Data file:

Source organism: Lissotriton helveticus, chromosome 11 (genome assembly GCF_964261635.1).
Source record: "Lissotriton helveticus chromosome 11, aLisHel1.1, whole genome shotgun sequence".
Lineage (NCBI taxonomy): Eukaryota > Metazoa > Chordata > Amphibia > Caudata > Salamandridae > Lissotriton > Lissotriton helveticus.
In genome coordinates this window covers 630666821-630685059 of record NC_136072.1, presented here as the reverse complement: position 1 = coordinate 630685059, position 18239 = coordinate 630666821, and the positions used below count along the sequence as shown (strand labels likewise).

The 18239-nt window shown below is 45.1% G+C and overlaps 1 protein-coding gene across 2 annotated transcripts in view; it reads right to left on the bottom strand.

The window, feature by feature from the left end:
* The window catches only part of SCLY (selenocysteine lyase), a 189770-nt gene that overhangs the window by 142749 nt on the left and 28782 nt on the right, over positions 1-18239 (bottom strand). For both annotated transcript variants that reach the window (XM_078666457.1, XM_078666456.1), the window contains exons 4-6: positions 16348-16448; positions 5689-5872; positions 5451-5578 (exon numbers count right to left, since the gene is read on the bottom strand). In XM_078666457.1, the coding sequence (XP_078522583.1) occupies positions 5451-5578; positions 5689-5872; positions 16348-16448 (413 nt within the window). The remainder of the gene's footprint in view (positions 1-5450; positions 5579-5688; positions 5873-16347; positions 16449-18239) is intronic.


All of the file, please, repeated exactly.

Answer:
Source organism: Lissotriton helveticus, chromosome 11 (genome assembly GCF_964261635.1).
Source record: "Lissotriton helveticus chromosome 11, aLisHel1.1, whole genome shotgun sequence".
Lineage (NCBI taxonomy): Eukaryota > Metazoa > Chordata > Amphibia > Caudata > Salamandridae > Lissotriton > Lissotriton helveticus.
In genome coordinates this window covers 630666821-630685059 of record NC_136072.1, presented here as the reverse complement: position 1 = coordinate 630685059, position 18239 = coordinate 630666821, and the positions used below count along the sequence as shown (strand labels likewise).

The 18239-nt window shown below is 45.1% G+C and overlaps 1 protein-coding gene across 2 annotated transcripts in view; it reads right to left on the bottom strand.

The window, feature by feature from the left end:
* The window catches only part of SCLY (selenocysteine lyase), a 189770-nt gene that overhangs the window by 142749 nt on the left and 28782 nt on the right, over positions 1-18239 (bottom strand). For both annotated transcript variants that reach the window (XM_078666457.1, XM_078666456.1), the window contains exons 4-6: positions 16348-16448; positions 5689-5872; positions 5451-5578 (exon numbers count right to left, since the gene is read on the bottom strand). In XM_078666457.1, the coding sequence (XP_078522583.1) occupies positions 5451-5578; positions 5689-5872; positions 16348-16448 (413 nt within the window). The remainder of the gene's footprint in view (positions 1-5450; positions 5579-5688; positions 5873-16347; positions 16449-18239) is intronic.